What I enjoy is watching what people carry with them on the bus. I have seen everything from car parts to live animals. Yesterday a woman had a decorative castle that took up two seats. Vendors on their way to market get on with flowers, clothing, jewelry and food. People get on selling candy or religious items, or occasionally just begging for money telling a tale of their health problems. But what I like best are the people with guitars, harmonicas, violins or drums who serenade us. Some of them are actually quite talented. The ones I dislike are the face-painted clowns who natter on endlessly in Spanish with jokes that are far from amusing.

Of course the long distance buses are a completely different story. I use the first class buses whenever possible. These air-conditioned buses are extremely comfortable with reclining seats and computer terminals where I can watch movies or concerts and listen to music of my choice. And these buses all have Wifi. And you are given a bag with a sandwich, potato chips, a cookie and a drink as well.

Mexicans love to protest and demonstrate. There are often very peaceful marches throughout the downtown area that snarl vehicular traffic as they stretch for blocks on end, complete with banners and flags. On one occasion, I joined the bus driver and other passengers at a taco stand as we waited for this parade of people to pass by.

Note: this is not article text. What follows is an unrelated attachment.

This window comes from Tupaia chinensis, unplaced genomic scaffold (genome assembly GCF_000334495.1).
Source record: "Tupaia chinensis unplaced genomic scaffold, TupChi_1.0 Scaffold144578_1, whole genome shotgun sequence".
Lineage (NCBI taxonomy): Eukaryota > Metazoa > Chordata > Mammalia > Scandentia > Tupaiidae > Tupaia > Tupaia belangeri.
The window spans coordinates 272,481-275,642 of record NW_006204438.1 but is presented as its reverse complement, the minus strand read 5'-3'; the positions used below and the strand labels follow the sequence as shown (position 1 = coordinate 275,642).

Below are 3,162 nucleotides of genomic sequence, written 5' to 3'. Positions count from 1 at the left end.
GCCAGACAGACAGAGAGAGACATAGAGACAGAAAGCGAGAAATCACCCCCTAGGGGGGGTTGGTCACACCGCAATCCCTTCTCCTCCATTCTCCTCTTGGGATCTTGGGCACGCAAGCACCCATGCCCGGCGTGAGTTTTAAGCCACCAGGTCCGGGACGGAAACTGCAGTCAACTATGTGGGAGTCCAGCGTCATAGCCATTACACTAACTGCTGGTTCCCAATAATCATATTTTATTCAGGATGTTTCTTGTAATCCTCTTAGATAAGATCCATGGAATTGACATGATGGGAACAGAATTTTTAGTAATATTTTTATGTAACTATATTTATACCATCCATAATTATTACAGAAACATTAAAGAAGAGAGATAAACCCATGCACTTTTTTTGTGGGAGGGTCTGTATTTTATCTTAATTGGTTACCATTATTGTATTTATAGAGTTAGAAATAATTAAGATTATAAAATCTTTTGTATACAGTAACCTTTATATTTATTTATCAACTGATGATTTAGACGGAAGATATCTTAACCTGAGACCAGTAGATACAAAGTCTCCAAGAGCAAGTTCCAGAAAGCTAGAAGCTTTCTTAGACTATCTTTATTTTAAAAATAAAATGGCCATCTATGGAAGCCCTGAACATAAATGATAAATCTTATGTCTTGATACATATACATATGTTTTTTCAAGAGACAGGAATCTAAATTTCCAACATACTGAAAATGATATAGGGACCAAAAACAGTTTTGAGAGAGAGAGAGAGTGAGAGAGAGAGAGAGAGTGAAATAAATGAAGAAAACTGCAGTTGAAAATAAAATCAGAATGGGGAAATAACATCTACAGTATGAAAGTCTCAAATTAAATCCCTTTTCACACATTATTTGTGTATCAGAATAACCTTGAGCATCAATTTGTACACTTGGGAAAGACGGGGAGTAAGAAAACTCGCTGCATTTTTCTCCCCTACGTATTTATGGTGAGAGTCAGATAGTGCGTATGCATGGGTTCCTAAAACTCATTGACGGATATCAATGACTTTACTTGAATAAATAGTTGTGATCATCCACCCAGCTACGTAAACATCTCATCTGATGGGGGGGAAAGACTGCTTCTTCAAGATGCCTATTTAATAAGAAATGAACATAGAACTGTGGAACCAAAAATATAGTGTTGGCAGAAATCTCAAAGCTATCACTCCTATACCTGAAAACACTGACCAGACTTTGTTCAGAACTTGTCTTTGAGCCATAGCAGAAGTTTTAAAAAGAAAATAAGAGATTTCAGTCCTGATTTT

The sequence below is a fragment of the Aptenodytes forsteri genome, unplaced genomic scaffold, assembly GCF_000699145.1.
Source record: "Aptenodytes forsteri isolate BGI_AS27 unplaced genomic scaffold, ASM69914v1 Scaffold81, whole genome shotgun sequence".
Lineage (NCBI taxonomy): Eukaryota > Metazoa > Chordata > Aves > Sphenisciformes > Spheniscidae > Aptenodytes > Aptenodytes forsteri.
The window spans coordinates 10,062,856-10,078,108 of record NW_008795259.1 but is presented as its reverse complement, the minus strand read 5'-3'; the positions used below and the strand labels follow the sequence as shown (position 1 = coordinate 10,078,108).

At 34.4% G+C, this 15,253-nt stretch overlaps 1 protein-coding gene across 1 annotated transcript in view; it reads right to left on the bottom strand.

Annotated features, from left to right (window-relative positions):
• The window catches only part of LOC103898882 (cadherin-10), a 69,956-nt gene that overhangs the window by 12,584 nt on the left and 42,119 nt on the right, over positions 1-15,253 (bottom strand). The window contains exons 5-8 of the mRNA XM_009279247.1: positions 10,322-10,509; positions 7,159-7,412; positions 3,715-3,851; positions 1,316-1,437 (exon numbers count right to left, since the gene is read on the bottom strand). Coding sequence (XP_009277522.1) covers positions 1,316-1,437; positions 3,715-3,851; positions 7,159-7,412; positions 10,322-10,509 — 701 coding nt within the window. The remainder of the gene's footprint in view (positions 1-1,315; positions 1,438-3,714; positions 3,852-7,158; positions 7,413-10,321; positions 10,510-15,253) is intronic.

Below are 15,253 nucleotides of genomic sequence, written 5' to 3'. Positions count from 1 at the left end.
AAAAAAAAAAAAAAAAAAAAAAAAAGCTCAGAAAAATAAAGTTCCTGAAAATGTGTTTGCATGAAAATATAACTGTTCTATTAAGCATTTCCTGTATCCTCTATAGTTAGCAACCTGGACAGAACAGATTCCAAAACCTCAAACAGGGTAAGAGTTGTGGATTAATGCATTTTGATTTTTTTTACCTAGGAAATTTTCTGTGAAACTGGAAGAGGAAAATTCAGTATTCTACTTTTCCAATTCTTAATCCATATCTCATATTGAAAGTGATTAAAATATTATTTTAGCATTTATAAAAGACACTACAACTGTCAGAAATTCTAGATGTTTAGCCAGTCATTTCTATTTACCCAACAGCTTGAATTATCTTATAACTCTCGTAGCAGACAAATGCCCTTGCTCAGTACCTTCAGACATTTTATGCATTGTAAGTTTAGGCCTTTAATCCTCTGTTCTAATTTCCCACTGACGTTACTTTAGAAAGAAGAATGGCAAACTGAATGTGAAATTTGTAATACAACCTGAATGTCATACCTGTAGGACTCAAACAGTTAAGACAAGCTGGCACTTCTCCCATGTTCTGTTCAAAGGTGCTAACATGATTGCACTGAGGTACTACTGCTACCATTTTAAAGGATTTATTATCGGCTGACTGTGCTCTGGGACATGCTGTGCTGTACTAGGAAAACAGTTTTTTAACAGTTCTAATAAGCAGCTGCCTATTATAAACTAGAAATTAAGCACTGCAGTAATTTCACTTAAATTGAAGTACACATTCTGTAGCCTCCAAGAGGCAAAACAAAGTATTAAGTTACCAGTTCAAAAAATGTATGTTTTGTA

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 The odd time these events are not so peaceful. The day I first arrived in Guadalajara back in 2011, twenty-five heads rolled down the main street in Centro. And on occasion, buses have been burned although passengers are always escorted to safety before these vehicles are set on fire. Unfortunately the Canadian media tends to sensationalize these occurrences in order to dissuade people from coming to Mexico. This is laughable to me as my hometown in Canada has been the murder capital of the country for many years. When I return to visit, I dare not wander the streets alone at night although here in Mexico I do it all the time. I feel safer in the Centro area here in Guadalajara than I do in downtown Winnipeg, day and night.

A couple of weeks ago I was in Centro Tlaquepaque to hear the Gritto associated with September 16th, Independence Day. Thousands of people swarmed the square on this occasion, voices ringing out loudly the Mexican national anthem. An incredible fireworks display followed and entertainment continued way into the wee hours of the morning.

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Yes, I love my life in the land of manana. I have immersed myself in the culture and have met some amazing people. I have ridden in the back of  pickup trucks and have taken a thrilling train ride up in the mountains. I have basked on beaches and gazed at magnificent pyramids. And many more exciting adventures await me here. Now if only the Spanish language didn’t have so many verb tenses………….